A two-day recruiting drive in early 1995 saw more than 25,000 applicants queue up in frigid January weather to put their names in contention for future production jobs at GM Canada’s Oshawa campus. Parka-clad job seekers stood in line between snowbanks, lit barrel fires to keep warm and caused backups on Highway 401 for a shot at job postings paying $22 an hour, according to contemporary press reports.
Nearly 30 years later, as the latest round of contract talks between the Detroit Three and Unifor head down the stretch, such a scene is nearly unimaginable, with the quality of auto assembly jobs among the key reasons, labour experts say.
The trade-off for young workers weighing a job at a Canadian auto plant “isn’t as great as it used to be,” said Stephanie Ross, an associate professor of labour studies at McMaster University in Hamilton, Ont.
“It used to be that these were jobs that you could have a life based on. You could have a whole long-term future. You could buy a house.”
Adjusting for inflation, the $22 per hour that applicants were offered in 1995 translates into $39.57 an hour today, according to the Bank of Canada inflation calculator.
But in unadjusted, nominal dollars, starting wages at Detroit Three plants in Canada have only crept forward by the slimmest of margins over the past 28 years.
Under Unifor’s 2020 collective agreements with GM, Ford Motor Co. of Canada and Stellantis, new staff start at $24.26 per hour, 65 per cent of the top-end hourly wage of $37.33, which takes eight years to reach.
“They are not going to be able to draw in the kind of work force they want unless they really change the economic deal,” Ross said.
STARTING WAGES MIGHT NOT ‘CLEAR THE MARKET’
Available jobs at Canadian assembly plants used to prompt scenes such as the one east of Toronto in 1995, said Brendan Sweeney, managing director of the Trillium Network for Advanced Manufacturing. Today, with “now hiring” banners adorning the sides of some Ontario assembly plants and job advertisements running in food courts at local malls, it’s questionable whether the starting wages being paid by the Detroit Three “clear the market,” he said.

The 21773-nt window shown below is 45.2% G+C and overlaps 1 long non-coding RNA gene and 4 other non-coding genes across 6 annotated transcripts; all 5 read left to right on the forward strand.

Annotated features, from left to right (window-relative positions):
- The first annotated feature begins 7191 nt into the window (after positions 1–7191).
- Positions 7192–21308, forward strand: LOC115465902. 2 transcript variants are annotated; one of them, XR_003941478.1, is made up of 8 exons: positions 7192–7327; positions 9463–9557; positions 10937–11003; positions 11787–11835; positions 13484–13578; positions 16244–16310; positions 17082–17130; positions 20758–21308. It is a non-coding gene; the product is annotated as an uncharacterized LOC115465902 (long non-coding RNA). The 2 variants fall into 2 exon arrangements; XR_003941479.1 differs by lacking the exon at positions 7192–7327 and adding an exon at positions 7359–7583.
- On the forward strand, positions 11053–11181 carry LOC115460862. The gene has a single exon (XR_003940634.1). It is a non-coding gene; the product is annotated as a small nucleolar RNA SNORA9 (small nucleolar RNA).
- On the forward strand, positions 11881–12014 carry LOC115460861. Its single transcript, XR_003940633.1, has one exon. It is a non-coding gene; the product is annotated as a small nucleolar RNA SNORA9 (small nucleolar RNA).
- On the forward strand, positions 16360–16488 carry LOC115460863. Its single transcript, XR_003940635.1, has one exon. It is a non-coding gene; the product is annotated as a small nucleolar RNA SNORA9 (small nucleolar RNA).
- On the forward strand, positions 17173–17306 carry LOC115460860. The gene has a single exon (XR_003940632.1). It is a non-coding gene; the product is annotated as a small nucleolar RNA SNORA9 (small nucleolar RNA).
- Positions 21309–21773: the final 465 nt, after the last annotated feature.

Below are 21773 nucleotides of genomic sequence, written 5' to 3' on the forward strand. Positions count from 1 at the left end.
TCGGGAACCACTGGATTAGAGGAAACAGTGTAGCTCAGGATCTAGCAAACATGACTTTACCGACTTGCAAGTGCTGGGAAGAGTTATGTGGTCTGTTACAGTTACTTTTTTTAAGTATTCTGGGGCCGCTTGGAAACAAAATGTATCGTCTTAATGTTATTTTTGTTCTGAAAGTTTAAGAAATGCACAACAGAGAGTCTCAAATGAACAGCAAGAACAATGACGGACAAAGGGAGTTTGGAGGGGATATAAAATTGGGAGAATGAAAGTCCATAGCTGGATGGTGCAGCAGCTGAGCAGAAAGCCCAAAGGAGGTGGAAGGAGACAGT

“The jury’s out now on whether what the automakers are paying is really getting them the quality and quantity of employees that they are used to. It certainly doesn’t do what it used to.”
But Stellantis, for one, said it is not having trouble attracting and retaining production workers at its Canadian plants.
The company “remains a desirable place to work,” company spokesperson LouAnn Gosselin wrote in an email to Automotive News Canada.
As the automaker gears up to hire 3,000-plus workers to fill the manufacturing jobs it plans to create in Canada over the next few years, it is working with local colleges and universities to “ensure we have graduates in the pipeline,” she said.
GM Canada and Ford Canada did not respond to multiple requests for comment.
While the purchasing power of Canadian autoworkers’ wages has eroded since the 1990s, both Ross and Sweeney see 2023 bargaining as an opportunity for a course correction.